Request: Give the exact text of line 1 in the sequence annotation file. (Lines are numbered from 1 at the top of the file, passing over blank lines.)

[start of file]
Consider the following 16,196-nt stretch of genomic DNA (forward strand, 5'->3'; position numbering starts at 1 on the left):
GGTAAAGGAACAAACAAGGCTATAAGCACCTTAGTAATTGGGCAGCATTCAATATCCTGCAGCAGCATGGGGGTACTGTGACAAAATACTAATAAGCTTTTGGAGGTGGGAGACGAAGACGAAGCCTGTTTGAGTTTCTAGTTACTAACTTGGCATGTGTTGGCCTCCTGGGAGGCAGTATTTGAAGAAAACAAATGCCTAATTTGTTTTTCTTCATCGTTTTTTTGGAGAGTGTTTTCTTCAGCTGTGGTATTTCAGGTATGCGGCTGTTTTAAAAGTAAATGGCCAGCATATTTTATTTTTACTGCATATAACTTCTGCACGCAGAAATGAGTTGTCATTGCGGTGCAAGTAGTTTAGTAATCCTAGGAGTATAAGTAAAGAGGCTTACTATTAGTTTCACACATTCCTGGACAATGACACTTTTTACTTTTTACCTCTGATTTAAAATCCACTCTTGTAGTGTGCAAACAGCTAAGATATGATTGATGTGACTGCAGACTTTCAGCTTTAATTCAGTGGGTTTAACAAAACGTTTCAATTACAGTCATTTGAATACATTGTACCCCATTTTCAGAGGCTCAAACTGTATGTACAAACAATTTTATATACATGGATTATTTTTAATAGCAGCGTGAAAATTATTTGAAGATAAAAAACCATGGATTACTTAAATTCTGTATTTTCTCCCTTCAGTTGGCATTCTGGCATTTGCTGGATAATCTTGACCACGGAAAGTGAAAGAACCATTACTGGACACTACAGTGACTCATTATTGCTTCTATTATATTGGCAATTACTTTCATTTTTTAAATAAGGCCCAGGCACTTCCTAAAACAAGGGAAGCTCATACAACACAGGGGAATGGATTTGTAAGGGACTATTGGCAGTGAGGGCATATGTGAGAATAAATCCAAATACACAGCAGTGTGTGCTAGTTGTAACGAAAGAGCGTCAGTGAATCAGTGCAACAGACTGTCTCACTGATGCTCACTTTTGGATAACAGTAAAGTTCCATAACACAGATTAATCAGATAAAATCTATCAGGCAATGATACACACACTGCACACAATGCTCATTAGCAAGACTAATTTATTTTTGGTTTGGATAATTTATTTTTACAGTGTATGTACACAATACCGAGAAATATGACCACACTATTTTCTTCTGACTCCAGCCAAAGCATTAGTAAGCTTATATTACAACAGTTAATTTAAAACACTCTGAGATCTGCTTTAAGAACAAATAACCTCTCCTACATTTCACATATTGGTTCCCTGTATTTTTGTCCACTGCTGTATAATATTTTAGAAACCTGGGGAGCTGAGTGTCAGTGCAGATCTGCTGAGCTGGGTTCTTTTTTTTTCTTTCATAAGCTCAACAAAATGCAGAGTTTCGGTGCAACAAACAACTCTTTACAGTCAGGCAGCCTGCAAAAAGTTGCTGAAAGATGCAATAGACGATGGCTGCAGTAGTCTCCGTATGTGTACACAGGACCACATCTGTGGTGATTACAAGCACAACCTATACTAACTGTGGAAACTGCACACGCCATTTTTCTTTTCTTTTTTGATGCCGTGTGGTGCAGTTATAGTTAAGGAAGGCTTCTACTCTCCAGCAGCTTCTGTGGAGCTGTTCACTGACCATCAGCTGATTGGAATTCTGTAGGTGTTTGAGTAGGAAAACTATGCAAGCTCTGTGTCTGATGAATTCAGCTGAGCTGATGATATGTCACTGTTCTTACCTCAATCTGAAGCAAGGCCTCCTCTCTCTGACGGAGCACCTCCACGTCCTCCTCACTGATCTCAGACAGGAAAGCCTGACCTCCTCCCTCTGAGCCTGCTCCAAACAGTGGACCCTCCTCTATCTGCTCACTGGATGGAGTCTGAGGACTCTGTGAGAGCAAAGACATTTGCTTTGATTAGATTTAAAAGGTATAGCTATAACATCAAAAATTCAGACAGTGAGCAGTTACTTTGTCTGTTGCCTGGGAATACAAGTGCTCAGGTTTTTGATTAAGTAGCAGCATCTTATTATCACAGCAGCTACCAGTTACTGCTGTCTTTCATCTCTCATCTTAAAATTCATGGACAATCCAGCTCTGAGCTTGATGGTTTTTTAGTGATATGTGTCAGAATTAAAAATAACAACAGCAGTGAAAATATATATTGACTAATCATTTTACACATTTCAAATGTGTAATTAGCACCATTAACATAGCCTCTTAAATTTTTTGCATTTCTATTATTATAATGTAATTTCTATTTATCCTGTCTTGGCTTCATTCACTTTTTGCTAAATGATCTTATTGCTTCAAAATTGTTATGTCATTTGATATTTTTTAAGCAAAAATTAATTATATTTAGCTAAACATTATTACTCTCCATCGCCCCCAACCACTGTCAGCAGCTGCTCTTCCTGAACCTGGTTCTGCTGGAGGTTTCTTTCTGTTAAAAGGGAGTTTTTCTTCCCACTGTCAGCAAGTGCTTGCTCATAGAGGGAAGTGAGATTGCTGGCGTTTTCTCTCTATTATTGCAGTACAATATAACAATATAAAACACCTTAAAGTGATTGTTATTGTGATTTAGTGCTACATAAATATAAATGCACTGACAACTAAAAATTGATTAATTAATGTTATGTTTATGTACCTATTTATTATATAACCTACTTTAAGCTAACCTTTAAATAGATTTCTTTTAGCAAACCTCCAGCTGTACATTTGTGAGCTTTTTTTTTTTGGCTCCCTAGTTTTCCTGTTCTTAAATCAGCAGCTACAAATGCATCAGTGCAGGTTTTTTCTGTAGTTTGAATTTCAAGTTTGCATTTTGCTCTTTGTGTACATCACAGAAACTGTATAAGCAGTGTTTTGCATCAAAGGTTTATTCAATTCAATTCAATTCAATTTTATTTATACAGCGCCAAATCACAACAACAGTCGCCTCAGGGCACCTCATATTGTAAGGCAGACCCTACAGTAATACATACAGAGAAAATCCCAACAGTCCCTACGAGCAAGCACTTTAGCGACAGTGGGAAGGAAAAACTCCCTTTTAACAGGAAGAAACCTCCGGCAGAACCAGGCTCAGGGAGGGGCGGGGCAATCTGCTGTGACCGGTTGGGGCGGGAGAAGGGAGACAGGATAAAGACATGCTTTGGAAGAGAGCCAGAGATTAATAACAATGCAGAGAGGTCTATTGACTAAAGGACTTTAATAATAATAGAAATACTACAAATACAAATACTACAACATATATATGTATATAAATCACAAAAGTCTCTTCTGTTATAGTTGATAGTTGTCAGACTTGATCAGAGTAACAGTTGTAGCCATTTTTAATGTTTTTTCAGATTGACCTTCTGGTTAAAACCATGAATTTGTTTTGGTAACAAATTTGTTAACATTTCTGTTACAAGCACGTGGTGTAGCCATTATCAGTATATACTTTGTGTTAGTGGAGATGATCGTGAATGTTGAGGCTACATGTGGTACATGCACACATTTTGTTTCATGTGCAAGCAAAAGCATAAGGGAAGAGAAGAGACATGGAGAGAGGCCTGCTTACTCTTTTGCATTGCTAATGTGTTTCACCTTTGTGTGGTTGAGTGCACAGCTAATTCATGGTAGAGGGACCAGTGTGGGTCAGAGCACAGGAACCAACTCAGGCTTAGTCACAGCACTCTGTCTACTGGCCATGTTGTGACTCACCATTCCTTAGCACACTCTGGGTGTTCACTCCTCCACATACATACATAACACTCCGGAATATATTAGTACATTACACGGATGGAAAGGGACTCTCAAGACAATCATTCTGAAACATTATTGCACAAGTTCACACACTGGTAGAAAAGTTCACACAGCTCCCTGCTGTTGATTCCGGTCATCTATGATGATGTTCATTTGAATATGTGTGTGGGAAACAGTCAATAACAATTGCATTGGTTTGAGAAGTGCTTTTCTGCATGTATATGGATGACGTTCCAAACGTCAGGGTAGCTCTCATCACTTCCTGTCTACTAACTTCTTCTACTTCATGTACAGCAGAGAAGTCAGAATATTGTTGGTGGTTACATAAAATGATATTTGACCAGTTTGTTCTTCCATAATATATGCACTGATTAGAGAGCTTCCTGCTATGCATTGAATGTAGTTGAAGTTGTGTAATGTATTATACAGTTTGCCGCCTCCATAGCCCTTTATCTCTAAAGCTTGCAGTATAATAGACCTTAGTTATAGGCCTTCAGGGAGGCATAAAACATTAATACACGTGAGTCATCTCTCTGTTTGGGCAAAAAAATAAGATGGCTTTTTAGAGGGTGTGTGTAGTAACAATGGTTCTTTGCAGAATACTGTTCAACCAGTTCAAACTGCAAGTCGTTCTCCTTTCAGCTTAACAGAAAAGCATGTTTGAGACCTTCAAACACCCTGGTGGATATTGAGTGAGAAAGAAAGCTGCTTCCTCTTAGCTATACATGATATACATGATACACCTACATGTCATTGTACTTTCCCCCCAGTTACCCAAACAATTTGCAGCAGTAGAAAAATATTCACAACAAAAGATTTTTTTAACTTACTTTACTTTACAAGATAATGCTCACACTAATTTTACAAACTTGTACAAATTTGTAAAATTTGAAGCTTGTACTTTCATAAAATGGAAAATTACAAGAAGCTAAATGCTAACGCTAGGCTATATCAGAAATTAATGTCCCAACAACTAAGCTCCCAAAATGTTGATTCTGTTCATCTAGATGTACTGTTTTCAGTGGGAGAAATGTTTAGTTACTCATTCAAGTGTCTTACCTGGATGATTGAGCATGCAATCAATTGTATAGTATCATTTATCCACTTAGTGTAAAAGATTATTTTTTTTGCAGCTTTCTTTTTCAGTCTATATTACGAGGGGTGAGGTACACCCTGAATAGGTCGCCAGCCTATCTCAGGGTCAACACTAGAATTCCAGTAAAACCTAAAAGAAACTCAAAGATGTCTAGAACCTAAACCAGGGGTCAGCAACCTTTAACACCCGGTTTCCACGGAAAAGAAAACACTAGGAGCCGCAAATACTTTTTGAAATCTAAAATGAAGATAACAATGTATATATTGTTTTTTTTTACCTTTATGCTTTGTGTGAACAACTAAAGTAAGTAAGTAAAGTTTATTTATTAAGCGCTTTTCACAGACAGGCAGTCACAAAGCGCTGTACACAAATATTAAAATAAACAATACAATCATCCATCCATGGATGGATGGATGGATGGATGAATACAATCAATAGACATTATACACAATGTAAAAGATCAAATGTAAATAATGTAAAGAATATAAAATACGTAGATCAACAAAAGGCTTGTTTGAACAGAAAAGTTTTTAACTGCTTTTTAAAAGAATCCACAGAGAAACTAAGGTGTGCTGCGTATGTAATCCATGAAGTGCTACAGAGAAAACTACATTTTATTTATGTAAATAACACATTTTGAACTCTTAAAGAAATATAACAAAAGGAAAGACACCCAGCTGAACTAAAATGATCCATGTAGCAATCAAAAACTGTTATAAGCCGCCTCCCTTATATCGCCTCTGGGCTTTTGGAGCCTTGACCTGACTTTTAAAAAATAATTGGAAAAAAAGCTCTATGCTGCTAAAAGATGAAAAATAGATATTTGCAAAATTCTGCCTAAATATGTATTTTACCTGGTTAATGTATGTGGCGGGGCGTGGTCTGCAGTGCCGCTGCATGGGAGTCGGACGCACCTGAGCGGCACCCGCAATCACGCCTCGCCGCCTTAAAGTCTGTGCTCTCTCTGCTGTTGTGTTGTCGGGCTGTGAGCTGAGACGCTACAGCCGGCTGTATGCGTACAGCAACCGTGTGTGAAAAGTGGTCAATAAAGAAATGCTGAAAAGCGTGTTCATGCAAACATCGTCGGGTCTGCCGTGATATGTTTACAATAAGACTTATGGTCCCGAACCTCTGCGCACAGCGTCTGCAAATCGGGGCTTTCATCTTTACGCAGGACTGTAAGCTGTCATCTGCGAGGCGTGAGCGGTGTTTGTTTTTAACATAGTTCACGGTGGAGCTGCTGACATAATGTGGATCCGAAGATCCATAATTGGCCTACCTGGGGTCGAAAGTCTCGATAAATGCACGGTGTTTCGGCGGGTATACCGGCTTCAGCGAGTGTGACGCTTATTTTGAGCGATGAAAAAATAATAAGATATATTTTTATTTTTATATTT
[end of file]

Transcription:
Consider the following 16,196-nt stretch of genomic DNA (forward strand, 5'->3'; position numbering starts at 1 on the left):